In self-defense, Joel and his robot companions heckle the movies without mercy. This isn’t a new concept (Mel Brooks’s short film The Critic comes to mind), but it is the funniest, most completely realized vision of the idea ever put on screen.

Joel Hodgson, the preternaturally gifted young comedian who created MST3K, plays Joel Robinson as a saintly smartass; he has a mild demeanor but a smile that says, “I see through you.” (That smile was probably what got him shot into space.) His bosses are a loony named Dr Clayton Forrester (Trace Beaulieu) and his dim assistant, TV’s Frank (Frank Conniff). They check in every week with taunts, bad inventions, and worse movies. They want Joel’s anger. They can’t have it.

Joel Robinson is that rarest of science fiction heroes—a human who is as likable and interesting as his robots. (In science fiction films, it is usually the robots you fall in love with because they have fresh ideas, and are funny.) He has nothing to fight his fate with except a kind heart and a smart mouth, but in MST3K’s inspired mythology, those are killer weapons. Light sabers and proton phase torpedoes don’t work when the enemy is The Castle of Fu Manchu; a sharp sense of humor might deliver a death blow.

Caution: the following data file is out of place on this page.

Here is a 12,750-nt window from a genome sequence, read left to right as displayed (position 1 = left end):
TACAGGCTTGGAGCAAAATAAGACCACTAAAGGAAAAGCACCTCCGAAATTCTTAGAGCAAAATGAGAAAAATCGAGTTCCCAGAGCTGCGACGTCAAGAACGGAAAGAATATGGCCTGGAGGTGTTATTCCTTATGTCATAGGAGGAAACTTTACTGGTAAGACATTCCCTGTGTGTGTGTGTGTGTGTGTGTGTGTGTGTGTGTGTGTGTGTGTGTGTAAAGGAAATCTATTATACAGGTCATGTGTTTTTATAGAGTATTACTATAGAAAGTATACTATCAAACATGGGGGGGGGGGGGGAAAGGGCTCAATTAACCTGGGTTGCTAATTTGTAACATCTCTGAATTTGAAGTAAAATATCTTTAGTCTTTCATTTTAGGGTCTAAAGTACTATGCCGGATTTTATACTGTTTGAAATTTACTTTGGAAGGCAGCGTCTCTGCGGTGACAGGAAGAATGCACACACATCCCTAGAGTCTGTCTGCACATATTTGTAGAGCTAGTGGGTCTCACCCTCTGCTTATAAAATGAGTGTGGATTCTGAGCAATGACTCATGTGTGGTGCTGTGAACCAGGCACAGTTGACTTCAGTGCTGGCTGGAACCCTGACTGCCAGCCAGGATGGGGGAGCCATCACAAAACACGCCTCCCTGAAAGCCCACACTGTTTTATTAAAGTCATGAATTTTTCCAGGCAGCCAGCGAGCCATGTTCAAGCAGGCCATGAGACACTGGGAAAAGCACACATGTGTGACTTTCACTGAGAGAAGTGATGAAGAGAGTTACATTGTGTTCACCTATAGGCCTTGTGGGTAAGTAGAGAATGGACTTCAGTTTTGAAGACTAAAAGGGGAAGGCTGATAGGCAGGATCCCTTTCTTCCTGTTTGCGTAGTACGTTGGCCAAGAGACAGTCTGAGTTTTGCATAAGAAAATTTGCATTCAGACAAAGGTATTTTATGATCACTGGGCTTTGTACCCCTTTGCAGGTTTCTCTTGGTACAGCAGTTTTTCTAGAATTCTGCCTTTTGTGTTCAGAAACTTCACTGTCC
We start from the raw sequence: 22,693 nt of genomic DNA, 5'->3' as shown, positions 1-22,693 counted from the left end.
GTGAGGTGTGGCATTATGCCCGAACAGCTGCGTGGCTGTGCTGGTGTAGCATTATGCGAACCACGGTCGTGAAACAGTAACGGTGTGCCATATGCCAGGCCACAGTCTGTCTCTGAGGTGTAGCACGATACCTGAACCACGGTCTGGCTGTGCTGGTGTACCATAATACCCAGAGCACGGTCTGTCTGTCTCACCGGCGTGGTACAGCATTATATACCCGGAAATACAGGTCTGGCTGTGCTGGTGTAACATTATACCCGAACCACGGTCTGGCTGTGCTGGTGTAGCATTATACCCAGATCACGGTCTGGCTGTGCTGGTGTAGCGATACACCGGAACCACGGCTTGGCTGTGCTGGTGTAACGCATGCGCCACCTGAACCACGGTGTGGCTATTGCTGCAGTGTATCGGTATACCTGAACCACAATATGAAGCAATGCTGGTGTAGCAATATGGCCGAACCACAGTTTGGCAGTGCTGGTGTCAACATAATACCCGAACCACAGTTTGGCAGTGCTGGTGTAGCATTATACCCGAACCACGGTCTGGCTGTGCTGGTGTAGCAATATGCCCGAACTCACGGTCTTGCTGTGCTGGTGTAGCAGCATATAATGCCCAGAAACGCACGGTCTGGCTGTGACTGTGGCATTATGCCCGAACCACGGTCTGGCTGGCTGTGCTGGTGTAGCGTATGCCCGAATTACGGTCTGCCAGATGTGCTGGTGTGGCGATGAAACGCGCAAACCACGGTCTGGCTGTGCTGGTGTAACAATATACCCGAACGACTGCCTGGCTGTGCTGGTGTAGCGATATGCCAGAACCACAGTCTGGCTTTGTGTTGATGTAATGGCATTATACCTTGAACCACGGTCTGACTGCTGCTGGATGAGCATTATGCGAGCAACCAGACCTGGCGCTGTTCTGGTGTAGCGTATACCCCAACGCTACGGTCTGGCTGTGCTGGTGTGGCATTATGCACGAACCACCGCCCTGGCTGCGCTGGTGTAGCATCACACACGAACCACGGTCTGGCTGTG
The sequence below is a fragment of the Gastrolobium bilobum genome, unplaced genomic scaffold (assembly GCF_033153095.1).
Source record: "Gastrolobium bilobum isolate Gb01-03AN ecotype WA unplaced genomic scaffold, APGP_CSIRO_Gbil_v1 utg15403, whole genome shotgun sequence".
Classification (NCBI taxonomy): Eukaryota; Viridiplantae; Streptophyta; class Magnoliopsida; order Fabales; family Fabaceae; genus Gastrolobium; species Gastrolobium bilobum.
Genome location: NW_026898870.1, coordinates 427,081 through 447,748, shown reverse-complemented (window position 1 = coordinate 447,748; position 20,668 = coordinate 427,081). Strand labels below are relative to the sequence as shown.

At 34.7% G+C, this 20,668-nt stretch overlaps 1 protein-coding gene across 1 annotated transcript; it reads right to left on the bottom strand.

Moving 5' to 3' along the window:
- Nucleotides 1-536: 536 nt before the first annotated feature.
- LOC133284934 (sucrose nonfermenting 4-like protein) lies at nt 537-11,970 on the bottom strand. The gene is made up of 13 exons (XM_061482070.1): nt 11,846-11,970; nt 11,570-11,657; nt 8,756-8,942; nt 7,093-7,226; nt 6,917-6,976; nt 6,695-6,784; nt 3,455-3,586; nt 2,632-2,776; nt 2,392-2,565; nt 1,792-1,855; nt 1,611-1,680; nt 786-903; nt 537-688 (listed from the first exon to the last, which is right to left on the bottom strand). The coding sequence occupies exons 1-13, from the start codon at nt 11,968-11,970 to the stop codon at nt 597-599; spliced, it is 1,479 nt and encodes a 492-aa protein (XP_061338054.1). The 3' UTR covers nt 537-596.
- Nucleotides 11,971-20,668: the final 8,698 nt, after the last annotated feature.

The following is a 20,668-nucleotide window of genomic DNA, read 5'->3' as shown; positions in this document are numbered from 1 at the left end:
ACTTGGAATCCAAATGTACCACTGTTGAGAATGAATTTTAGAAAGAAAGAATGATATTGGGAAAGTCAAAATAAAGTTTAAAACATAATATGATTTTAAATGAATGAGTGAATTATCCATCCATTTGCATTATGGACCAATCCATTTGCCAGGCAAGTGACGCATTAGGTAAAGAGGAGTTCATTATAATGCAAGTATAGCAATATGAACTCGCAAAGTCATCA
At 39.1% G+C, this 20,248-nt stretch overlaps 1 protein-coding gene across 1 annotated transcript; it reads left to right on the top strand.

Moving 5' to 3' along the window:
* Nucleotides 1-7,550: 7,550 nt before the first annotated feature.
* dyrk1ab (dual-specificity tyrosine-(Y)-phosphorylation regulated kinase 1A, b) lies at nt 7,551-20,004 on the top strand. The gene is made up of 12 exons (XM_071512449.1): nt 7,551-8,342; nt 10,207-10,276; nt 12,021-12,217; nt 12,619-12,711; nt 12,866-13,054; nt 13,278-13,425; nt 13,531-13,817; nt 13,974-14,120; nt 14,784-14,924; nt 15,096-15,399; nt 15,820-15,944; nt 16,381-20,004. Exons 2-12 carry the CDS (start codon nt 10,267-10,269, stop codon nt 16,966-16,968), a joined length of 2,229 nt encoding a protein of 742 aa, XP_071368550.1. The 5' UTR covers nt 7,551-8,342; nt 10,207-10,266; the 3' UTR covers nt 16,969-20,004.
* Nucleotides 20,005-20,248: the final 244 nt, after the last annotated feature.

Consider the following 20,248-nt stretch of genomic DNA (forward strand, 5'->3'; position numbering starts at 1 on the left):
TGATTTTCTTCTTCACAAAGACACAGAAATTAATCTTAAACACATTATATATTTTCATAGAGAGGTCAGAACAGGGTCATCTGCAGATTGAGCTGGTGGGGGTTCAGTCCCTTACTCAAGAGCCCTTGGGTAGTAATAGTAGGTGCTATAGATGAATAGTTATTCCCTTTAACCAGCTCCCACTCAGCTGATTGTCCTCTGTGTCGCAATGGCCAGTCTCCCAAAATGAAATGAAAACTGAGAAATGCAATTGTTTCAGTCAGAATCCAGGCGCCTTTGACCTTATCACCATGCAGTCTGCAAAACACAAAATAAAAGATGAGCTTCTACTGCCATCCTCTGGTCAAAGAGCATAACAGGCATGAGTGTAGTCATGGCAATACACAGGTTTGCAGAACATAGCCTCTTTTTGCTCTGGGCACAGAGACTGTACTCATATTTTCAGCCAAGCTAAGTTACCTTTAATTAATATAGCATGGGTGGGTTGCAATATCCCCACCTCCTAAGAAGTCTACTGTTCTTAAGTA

Trace Beaulieu and Kevin Murphy are the actor-writers who do the voices of the robots Crow and Tom Servo. They are wonders—jazz artists of language. Beaulieu seems to have a limitless number of voices at his command, and more incredibly, he seems to have no speciality; he does all of them well. He plays Crow in such as way that you hear what the robot says and you hear what he doesn’t say, too: Crow has depths (even if he is assembled out of old sporting equipment).

And in the days of radio, an entire empire could have been built around Murphy’s rich voice. Tom Servo has plenty of teriffic lines, but it almost doesn’t matter. You just want Murphy to keep talking forever (or better yet, to sing).

Watching whatever lousy movie, Joel, Crow, and Tom Servo fight back with parodies, quotations, puns, scathing observations, dirty jokes, disingenuous questions, memories, metaphors, moral instructions, sarcasm, safe driving tips—anything to put some distance between them and the godawfulness of what they are seeing. These guys use one-liners the way that science fiction heroes use souped-up starships: to blast their way out of a bad place.